Why Go is not my favourite language

2013-10-25, Categories: coding

  1. Go has exceptions and return values for error

    Yes it does. Yes, it really really does.

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GPG and SSH with Yubikey NEO

2013-02-28, Categories: security, unix, hsm

I'm a big fan of hardware tokens for access. The three basic technologies where you have public key crypto are SSH, GPG and SSL. Here I will show how to use a Yubikey NEO to protect GPG and SSH keys so that they cannot be stolen or copied. (well, they can be physically stolen, of course).

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Plug computer for always-on VPN

2013-02-09, Categories: security, network, unix

Last time I was at a hacker conference I for obvious reasons didn't want to connect to the local network. It's not just a matter of setting up some simple firewall rules, since the people around you are people who have and are inventing new and unusual attacks. Examples of this would be rogue IPv6 RA and NDs, and people who have actually generated their own signed root CAs. There's also the risk (or certainty) of having all your unencrypted traffic sniffed and altered.

For next time I've prepared a SheevaPlug computer I had laying around. I updated it to a modern Debian installation, added a USB network card, and set it up to provide always-on VPN. This could also be done using a raspberry pi, but I don't have one.

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Compiling C++ statically

2013-01-14, Categories: coding

To properly compile a static C++ binary on Linux you have to supply -static, -static-libgcc and -static-libstdc++ when linking.

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Interesting Arping bug report

2012-10-05, Categories: unix, coding, network, arping

A few months ago I was strolling in the Debian bug tracking system and found a curious bug filed against Arping, a program I maintain.

It said that unlike Arping 2.09, in Arping 2.11 the ARP cache was not updated after successful reply. I thought that was odd, since there's no code to touch the ARP cache, neither read nor write. Surely this behaviour hasn't changed?

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Shared libraries diamond problem

2012-05-19, Categories: unix, coding

If you split up code into different libraries you can get a diamond dependency problem. That is you have two parts of your code that depend on different incompatible versions of the same library.

Normally you shouldn't get in this situation. Only someone who hates their users makes a non backwards compatible change to a library ABI. You don't hate your users, do you?

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Be careful with hashmaps

2012-02-07, Categories: security, coding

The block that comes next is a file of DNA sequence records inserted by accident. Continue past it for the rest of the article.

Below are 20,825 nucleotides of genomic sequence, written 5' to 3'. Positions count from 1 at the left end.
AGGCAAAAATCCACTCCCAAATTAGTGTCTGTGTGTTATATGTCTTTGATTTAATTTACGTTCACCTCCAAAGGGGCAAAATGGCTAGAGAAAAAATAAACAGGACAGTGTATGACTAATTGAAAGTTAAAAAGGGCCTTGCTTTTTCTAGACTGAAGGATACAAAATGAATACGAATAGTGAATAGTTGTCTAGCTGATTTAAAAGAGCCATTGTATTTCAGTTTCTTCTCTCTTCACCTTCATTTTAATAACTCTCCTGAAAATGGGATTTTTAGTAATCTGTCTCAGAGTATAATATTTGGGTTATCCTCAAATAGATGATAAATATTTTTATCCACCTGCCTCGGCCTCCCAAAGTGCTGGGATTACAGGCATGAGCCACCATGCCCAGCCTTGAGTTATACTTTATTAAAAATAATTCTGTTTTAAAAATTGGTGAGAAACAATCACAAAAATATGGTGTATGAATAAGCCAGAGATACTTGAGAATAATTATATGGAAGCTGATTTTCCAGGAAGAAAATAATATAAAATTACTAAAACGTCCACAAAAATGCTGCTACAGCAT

As you remember from long ago hashes are O(1) best case, but can be O(n) if you get hash collisions. And if you're adding n new entries that means O(n^2).

I thought I'd take a look at the hash_set/hash_map GNU C++ extension.

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Benchmarking TPM-backed SSL

2012-02-05, Categories: security, network, tpm, hsm


As you can plainly see from this graph, my TPM chip can do approximately 1.4 SSL handshakes per second. A handshake takes about 0.7 seconds of TPM time, so when two clients are connecting the average connect time is 1.4 seconds. This means probably not useful on server side, but should be good for some client side applications.

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TPM-backed SSL

2012-02-04, Categories: security, network, coding, tpm, hsm

This is a short howto on setting up TPM-backed SSL. This means that the secret key belonging to an SSL cert is protected by the TPM and cannot be copied off of the machine or otherwise inspected.

Meaning even if you get hacked the attackers cannot impersonate you, if you manage to kick them off or just shut down the server. The secret key is safe. It has never been outside the TPM and never will be.

This can be used for both client and server certs.

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Secure browser-to-proxy communication

2011-12-27, Categories: security, network

When connecting to a possibly hostile network I want to tunnel all traffic from my browser to some proxy I have set up on the Internet.

The obvious way to do this is with a proxy. The problem with that is that the traffic from the browser to the proxy is not encrypted. Even when you browse to secure SSL sites some traffic is being sent in the clear, such as the host name. That's not so bad, but I want to hide my HTTP traffic too.

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